IOC claims Peng 'safe and well' after women's tennis body suspends China events

The Women's Tennis Association says Peng can't speak freely, and that it can't guarantee players' safety in China.
By Mia Chen and Fong Tak Ho
IOC claims Peng 'safe and well' after women's tennis body suspends China events Chinese women's tennis star Peng Shuai is shown in a file photo.

The International Olympics Committee (IOC) on Thursday tried to play down fears for the safety of Chinese tennis star Peng Shuai, sparking criticism from rights activists who said her recent video calls with its officials were highly likely to have been staged, scripted and made under duress, in a manner similar to televised confessions on state-run media.

Its comments came as the Women's Tennis Association (WTA) suspended all tournaments in China, saying that officials there had failed to prove that Peng is genuinely free, and hadn't responded to calls for an investigation into Peng's allegations of sexual assault against a former vice premier.

The IOC, which is facing growing calls for a boycott of the 2022 Winter Olympics in Beijing in February, said it had offered "wide-ranging support" to Peng in a second video call on Dec. 1.

"Yesterday, an IOC team held another video call with [Peng,] the organization said in a statement on its website. "We have offered her wide-ranging support, will stay in regular touch with her, and have already agreed on a personal meeting in January."

It said Peng had "appeared to be safe and well, given the difficult situation she is in."

"We continue to be concerned about her personal situation and will continue to support her," it said, but made no mention of the now-deleted Nov. 2 sexual assault allegations that prompted her sequestration from friends and family.

Rights activist Peter Dahlin, who has himself been the subject of a forced, televised "confession" while in the custody of China's state security police, hit out at the statement with an artist's impression of the set-up during his own staged and scripted ordeal.

"Dear #IOC @athlete365 here is me being 'safe and well and speaking freely, to help CCP counter international criticism," Dahlin tweeted on Thursday. "This was the part cameras didn't show."

He added: "You should be ashamed of yourself. #WhereIsPengShuai"

The IOC's second video call came as the Women's Tennis Association (WTA) announced it would suspend all tennis tournaments in China, citing ongoing concerns about Peng's health and safety, and noting that her original allegation that former vice premier Zhang Gaoli forced her into a sexual relationship wasn't being investigated.

"In good conscience, I don’t see how I can ask our athletes to compete there when Peng Shuai is not allowed to communicate freely and has seemingly been pressured to contradict her allegation of sexual assault," WTA CEO Steve Simon said in a Dec. 1 statement announcing the suspension.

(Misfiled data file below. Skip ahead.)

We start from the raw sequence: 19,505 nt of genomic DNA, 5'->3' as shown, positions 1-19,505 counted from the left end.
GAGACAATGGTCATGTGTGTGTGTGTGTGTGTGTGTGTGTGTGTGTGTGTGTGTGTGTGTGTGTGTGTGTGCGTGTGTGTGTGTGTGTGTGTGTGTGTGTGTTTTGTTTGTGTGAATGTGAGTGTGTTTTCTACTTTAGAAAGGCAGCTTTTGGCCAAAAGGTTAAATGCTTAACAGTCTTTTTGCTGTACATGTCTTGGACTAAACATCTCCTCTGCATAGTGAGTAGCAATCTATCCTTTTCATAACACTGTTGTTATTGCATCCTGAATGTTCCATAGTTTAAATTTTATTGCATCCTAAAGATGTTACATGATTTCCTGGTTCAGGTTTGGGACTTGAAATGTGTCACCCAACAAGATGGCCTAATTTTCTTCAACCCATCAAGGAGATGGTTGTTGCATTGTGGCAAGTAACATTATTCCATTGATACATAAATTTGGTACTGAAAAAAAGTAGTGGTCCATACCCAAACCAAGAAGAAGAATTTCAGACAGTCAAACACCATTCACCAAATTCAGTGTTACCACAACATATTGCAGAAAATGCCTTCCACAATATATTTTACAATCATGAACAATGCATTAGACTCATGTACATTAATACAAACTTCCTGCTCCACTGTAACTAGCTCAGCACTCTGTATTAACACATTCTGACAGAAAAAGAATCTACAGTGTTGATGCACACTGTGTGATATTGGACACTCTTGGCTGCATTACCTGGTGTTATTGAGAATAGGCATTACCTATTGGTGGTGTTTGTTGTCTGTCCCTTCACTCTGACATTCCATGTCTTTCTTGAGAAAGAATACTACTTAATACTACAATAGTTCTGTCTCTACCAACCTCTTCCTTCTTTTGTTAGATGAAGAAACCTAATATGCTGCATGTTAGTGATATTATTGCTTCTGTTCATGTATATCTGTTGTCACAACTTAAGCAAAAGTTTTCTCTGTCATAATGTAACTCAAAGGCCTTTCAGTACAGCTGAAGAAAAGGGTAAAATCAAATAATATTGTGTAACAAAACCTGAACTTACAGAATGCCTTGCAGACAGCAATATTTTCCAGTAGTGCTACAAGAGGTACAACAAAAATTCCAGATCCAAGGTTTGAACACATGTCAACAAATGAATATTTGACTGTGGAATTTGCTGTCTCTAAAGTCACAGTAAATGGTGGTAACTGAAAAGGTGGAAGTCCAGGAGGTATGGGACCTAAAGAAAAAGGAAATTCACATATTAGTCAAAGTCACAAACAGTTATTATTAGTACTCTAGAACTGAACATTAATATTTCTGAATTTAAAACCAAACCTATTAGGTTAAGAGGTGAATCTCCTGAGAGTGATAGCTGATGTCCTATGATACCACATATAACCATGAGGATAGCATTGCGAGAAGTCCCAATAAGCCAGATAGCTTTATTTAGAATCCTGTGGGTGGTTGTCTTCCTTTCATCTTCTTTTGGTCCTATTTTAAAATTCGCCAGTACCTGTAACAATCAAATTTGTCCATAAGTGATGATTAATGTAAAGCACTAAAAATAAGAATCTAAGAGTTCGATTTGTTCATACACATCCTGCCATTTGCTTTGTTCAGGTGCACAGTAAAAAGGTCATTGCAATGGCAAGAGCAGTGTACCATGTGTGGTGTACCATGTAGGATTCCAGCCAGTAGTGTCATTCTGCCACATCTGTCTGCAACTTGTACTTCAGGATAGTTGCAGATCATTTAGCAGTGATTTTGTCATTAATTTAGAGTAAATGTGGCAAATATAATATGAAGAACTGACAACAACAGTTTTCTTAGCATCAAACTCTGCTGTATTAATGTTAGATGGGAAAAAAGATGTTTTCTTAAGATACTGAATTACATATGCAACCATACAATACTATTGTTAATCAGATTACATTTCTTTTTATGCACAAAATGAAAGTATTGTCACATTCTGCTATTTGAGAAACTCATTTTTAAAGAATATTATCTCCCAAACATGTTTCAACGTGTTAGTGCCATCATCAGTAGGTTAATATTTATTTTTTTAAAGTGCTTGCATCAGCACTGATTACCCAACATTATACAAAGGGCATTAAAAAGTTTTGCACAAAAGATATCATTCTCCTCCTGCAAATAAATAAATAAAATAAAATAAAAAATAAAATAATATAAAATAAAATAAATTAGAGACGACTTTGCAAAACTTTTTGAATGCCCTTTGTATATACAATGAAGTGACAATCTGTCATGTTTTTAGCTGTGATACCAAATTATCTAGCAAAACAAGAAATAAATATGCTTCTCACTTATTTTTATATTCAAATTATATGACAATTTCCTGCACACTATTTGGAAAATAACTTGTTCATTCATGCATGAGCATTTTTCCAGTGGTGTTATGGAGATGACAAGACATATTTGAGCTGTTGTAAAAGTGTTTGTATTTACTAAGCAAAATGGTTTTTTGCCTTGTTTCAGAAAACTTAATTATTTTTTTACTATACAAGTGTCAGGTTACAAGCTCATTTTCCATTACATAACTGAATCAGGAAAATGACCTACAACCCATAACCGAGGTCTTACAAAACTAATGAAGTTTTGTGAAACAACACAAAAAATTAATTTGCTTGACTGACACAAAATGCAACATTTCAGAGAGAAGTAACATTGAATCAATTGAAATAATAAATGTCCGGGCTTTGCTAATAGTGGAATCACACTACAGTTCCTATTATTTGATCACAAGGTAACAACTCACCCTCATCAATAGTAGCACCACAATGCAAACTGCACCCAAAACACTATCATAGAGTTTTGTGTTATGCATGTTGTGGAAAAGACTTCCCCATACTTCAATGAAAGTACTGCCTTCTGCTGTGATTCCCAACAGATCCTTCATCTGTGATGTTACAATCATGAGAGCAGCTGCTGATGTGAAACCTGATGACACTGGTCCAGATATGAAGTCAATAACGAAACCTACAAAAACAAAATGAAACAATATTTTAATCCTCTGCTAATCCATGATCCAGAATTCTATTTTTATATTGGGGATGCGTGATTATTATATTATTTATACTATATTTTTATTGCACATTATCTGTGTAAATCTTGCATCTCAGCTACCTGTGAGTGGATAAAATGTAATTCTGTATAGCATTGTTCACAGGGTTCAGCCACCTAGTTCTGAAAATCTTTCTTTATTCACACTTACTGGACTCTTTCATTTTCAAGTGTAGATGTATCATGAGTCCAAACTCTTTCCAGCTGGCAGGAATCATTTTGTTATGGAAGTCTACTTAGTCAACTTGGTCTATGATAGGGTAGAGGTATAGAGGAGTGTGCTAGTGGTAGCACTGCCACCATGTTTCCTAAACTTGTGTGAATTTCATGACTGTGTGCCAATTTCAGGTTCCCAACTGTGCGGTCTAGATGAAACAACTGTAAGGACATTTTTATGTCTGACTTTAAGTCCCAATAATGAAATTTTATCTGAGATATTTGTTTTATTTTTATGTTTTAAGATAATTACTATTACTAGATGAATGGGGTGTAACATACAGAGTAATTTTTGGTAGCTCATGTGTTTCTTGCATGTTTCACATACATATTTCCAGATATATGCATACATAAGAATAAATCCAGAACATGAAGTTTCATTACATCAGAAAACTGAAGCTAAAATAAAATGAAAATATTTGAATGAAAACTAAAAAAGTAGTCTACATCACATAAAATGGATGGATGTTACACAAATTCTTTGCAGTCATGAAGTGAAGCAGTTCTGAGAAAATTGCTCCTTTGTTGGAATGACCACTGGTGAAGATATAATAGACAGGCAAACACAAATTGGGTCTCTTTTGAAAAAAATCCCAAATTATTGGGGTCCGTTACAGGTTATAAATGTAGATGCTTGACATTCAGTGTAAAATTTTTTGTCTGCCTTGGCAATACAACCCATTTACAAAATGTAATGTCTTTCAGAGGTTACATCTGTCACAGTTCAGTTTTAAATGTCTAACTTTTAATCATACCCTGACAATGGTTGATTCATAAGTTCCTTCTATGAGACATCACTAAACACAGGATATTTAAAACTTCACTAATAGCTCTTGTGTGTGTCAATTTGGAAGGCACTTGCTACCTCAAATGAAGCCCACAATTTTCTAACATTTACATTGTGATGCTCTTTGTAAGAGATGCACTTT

"Given the current state of affairs, I am also greatly concerned about the risks that all of our players and staff could face if we were to hold events in China in 2022."

Simon said he admired Peng's "strength and courage" for going public with the allegations while knowing she could be acting "self-destructively."

He said the WTA had given Chinese officials the opportunity to cease their censorship of Peng and to prove that she is free and able to speak without interference or intimidation, and to investigate her allegations.

"Unfortunately, the leadership in China has not addressed this very serious issue in any credible way," Simon said. "While we now know where Peng is, I have serious doubts that she is free, safe and not subject to censorship, coercion and intimidation."

"We repeat our call for a full and transparent investigation – without censorship – into Peng Shuai’s sexual assault accusation," he said.

China dismisses criticism

Chinese foreign ministry spokesman Wang Wenbin dismissed the WTA's comments on Thursday, saying: "China has always firmly opposed the politicization of sporting events."

State broadcaster CGTN cited the Chinese Tennis Association as expressing "indignation and resolute opposition" to the decision, saying it was basing the decision on "fictitious information," and would hurt the future chances of female players.

Wang Dazhao, a senior sports reporter at the ruling Chinese Communist Party (CCP)'s People’s Daily newspaper said he wondered if the whole WTA had decided the matter, or just Simon.

"If it's a matter of a single individual, then this decision will hamper the development of the sport," he said.

Comments on China's Weibo social media platform in support of the WTA were quickly deleted, according to a brief survey conducted by RFA on Thursday afternoon.

Human Rights Watch (HRW) China researcher Wang Yaqiu said the WTA has long been seen as a champion of women's rights.

"People have grown so used to international organizations and multinational corporations not daring to speak out on human rights issue in China, and feeling so threatened that they daren't oppose the Chinese government because they might not be able to do business in China," Wang told RFA.

"This time, the WTA is making kind of a counter-threat, saying that they won't hold tournaments in China unless they improve their human rights record," she said.

Veteran tennis star Billie Jean King tweeted her approval on Thursday, too.

"I applaud Steve Simon & the @WTA leadership for taking a strong stand on defending human rights in China & around the world," she wrote on her Twitter account. "The WTA is on the right side of history in supporting our players."

Translated and edited by Luisetta Mudie.


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